Forget also that the Hagerstown City Council has said that annexation of the new hospital site, crucial to getting city utility service, won't happen until the zoning issue is settled.
But let's assume that Hamill is right and that the CON can be approved without the zoning in place. There's still a major problem no one has talked much about - the sewer issue.
In his letter to the coalition, Hamill addresses this, saying that "water and sewer availability will be a concern for the Board of Zoning Appeals. Without it, a zoning request would likely be denied."
Hamill said that while the city has agreed to support the move if the CON is approved, "it has not agreed to provide water and sewer capacity yet."
Hamill said that when the CON is approved, hospital officials "expect the city will honor its word to support the move to Robinwood and approve a water and sewer agreement so that we can move forward."
Hamill's letter assumes that providing water and sewer is a matter of choice for the city. But there's a possibility that on the sewer issue, the city may not have the capacity the hospital needs.
Dave Shindle, head of Hagerstown's Water and Sewer Department, expressed doubts during a November 2003 preliminary consultation that there would be sufficient sewer capacity available.
In a later interview, Shindle told me that transferring the hospital's allocation for its present location to Robinwood isn't an option because once granted, the allocation stays with the property.
But, since we're doing a lot of assuming today, let's assume that state officials would allow such a transfer. What's not clear is whether state officials will allow Hagerstown enough additional capacity even with a transfer.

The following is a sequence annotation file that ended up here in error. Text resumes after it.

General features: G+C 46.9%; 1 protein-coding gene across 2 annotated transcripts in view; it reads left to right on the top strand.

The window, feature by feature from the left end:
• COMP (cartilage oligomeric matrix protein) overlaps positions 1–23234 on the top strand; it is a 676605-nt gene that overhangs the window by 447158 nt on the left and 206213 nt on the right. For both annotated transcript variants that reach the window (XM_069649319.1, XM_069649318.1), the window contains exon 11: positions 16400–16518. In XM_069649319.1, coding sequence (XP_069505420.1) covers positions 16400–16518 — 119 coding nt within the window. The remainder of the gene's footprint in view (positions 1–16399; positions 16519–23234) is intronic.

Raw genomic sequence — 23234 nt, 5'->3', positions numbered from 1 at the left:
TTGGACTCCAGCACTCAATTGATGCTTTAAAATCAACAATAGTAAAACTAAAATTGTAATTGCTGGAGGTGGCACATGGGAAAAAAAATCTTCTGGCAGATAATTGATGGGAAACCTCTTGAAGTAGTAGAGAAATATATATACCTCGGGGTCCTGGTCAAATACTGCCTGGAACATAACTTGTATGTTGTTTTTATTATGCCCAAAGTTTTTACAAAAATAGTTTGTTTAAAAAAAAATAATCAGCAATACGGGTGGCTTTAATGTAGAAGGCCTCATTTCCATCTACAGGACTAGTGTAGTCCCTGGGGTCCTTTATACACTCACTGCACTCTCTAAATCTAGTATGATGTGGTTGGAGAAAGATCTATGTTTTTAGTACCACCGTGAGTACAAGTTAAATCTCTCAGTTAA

In May, Shindle said that based on how the state calculates the formula, the city would have no reserve capacity in 2004. And any hope that the state would be generous in allowing extra capacity is probably misplaced, given that there have been at least eight recent spills of partially treated sewage from the city's plant into Antietam Creek.
In November, those spills spurred Potomac Riverkeeper, a Rockville, Md.-based environmental group to threaten suit if the situation were not corrected within 60 days. Last month, Mayor William Breichner said that the Riverkeepers' involvement was delaying an agreement between the state on what the city would do and how much the city would be fined.
And so I leave it to readers to answer this question: With an environmental lobby threatening legal action, are publicity-averse state bureaucrats likely to bend the rules so Hagerstown can speed up the hospital project, or are they more apt to require that everyone involved scrupulously follow all of the rules?
Had the hospital applied for zoning back in 2003, all of the needed approvals might have been obtained before the spills became an issue. Waiting, it seems, was not the best strategy.